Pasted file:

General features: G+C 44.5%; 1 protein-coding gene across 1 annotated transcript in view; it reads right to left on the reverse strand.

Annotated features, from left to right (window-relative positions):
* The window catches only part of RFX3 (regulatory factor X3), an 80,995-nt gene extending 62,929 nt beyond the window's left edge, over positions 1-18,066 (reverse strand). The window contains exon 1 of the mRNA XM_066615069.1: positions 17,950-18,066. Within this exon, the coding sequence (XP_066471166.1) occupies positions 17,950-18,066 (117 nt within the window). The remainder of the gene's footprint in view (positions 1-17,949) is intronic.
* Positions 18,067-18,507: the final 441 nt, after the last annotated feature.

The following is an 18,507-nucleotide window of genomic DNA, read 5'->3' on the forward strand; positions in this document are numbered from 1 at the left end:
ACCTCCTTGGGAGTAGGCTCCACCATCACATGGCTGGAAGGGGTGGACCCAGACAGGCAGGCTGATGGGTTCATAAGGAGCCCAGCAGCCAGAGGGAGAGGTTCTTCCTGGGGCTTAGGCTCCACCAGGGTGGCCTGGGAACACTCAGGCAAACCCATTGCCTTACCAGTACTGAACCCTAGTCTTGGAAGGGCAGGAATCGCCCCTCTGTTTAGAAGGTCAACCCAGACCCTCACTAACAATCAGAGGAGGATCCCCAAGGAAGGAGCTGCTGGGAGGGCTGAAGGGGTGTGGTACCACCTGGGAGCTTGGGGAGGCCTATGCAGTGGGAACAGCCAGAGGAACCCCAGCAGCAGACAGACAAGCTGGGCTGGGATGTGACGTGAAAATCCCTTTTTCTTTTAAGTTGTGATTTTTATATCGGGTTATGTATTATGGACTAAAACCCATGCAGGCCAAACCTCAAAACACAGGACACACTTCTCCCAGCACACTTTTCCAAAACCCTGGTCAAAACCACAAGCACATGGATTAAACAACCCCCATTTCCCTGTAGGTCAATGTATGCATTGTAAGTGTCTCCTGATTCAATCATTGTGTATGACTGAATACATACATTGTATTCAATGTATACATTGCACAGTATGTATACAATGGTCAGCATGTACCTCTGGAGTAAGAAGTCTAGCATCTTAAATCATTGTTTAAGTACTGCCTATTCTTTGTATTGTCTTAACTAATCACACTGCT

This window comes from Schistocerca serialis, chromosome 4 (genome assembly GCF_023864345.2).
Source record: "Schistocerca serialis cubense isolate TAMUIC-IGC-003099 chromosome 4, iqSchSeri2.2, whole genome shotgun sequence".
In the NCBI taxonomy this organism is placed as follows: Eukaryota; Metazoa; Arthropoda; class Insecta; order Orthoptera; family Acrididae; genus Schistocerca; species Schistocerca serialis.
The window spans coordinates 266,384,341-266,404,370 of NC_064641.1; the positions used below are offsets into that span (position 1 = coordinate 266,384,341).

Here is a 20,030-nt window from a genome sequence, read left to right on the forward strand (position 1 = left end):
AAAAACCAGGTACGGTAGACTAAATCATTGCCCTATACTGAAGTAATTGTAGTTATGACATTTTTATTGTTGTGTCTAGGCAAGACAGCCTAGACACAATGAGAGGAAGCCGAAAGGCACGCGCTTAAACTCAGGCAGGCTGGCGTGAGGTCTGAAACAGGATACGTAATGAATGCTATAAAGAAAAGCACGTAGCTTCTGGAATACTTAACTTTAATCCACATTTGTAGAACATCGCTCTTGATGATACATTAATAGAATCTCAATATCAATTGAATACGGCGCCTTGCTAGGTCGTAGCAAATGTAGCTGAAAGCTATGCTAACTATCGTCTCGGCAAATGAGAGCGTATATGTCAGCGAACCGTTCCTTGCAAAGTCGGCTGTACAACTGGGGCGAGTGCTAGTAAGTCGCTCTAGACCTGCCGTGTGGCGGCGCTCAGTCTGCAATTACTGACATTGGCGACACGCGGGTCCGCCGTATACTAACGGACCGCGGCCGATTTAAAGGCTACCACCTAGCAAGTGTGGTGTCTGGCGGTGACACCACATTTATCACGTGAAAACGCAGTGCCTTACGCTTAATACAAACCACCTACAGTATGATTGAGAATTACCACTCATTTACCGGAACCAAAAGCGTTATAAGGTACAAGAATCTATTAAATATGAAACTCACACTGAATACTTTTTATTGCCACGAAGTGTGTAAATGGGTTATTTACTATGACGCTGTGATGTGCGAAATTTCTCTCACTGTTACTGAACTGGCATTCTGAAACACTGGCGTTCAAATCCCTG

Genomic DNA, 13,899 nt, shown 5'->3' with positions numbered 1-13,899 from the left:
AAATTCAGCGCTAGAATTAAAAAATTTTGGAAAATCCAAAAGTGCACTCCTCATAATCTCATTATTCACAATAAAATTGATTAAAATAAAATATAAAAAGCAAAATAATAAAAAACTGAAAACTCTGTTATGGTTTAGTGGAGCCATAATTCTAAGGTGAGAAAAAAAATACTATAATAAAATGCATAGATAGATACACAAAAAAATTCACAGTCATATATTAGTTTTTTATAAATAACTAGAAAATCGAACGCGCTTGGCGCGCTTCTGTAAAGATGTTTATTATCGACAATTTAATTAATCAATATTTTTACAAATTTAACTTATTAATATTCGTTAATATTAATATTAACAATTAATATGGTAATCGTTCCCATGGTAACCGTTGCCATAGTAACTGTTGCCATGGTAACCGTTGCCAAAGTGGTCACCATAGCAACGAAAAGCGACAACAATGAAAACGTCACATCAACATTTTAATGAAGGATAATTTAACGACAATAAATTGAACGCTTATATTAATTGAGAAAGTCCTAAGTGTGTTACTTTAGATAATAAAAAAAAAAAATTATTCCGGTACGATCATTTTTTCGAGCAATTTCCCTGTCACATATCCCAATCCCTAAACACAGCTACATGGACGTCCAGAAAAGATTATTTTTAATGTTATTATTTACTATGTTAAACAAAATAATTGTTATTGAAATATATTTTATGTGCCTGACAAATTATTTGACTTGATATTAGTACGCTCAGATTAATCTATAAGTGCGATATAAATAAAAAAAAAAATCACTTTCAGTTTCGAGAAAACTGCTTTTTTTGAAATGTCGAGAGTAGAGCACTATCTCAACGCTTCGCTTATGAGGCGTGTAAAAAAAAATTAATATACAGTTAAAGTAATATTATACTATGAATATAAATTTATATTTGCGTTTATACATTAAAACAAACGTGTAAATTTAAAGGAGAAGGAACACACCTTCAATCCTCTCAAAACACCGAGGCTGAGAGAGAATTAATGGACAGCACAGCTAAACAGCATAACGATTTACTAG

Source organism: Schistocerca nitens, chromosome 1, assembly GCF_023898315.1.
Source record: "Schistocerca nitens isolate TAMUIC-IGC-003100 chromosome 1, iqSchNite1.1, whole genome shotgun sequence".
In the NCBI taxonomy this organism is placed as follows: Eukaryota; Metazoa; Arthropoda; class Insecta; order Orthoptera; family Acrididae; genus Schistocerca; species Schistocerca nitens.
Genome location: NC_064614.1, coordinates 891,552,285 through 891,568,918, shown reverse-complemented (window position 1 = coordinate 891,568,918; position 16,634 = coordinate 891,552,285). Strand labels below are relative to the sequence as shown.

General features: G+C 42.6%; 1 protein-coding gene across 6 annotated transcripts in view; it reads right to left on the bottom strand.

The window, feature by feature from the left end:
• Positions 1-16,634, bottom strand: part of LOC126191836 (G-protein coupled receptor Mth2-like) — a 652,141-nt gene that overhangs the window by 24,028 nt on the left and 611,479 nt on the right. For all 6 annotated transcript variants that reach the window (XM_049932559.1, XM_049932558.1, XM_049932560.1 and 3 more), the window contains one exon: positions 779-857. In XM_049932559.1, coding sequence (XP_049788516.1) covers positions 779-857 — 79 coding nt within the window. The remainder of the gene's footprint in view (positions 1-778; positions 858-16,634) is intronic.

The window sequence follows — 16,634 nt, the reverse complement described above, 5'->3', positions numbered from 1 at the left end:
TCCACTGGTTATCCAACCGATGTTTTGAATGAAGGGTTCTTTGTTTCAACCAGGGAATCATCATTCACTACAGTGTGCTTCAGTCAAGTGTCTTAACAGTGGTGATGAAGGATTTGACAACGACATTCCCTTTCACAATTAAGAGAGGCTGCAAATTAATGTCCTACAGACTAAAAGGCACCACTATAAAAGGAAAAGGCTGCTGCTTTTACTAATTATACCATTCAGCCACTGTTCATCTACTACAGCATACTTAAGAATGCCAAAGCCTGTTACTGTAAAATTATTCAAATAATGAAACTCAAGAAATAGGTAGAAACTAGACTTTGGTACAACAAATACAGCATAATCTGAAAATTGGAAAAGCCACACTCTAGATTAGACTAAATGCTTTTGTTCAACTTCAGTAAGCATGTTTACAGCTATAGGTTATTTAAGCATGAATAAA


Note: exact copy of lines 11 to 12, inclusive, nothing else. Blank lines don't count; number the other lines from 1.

Here is a 20,030-nt window from a genome sequence, read left to right on the forward strand (position 1 = left end):
AAAAACCAGGTACGGTAGACTAAATCATTGCCCTATACTGAAGTAATTGTAGTTATGACATTTTTATTGTTGTGTCTAGGCAAGACAGCCTAGACACAATGAGAGGAAGCCGAAAGGCACGCGCTTAAACTCAGGCAGGCTGGCGTGAGGTCTGAAACAGGATACGTAATGAATGCTATAAAGAAAAGCACGTAGCTTCTGGAATACTTAACTTTAATCCACATTTGTAGAACATCGCTCTTGATGATACATTAATAGAATCTCAATATCAATTGAATACGGCGCCTTGCTAGGTCGTAGCAAATGTAGCTGAAAGCTATGCTAACTATCGTCTCGGCAAATGAGAGCGTATATGTCAGCGAACCGTTCCTTGCAAAGTCGGCTGTACAACTGGGGCGAGTGCTAGTAAGTCGCTCTAGACCTGCCGTGTGGCGGCGCTCAGTCTGCAATTACTGACATTGGCGACACGCGGGTCCGCCGTATACTAACGGACCGCGGCCGATTTAAAGGCTACCACCTAGCAAGTGTGGTGTCTGGCGGTGACACCACATTTATCACGTGAAAACGCAGTGCCTTACGCTTAATACAAACCACCTACAGTATGATTGAGAATTACCACTCATTTACCGGAACCAAAAGCGTTATAAGGTACAAGAATCTATTAAATATGAAACTCACACTGAATACTTTTTATTGCCACGAAGTGTGTAAATGGGTTATTTACTATGACGCTGTGATGTGCGAAATTTCTCTCACTGTTACTGAACTGGCATTCTGAAACACTGGCGTTCAAATCCCTG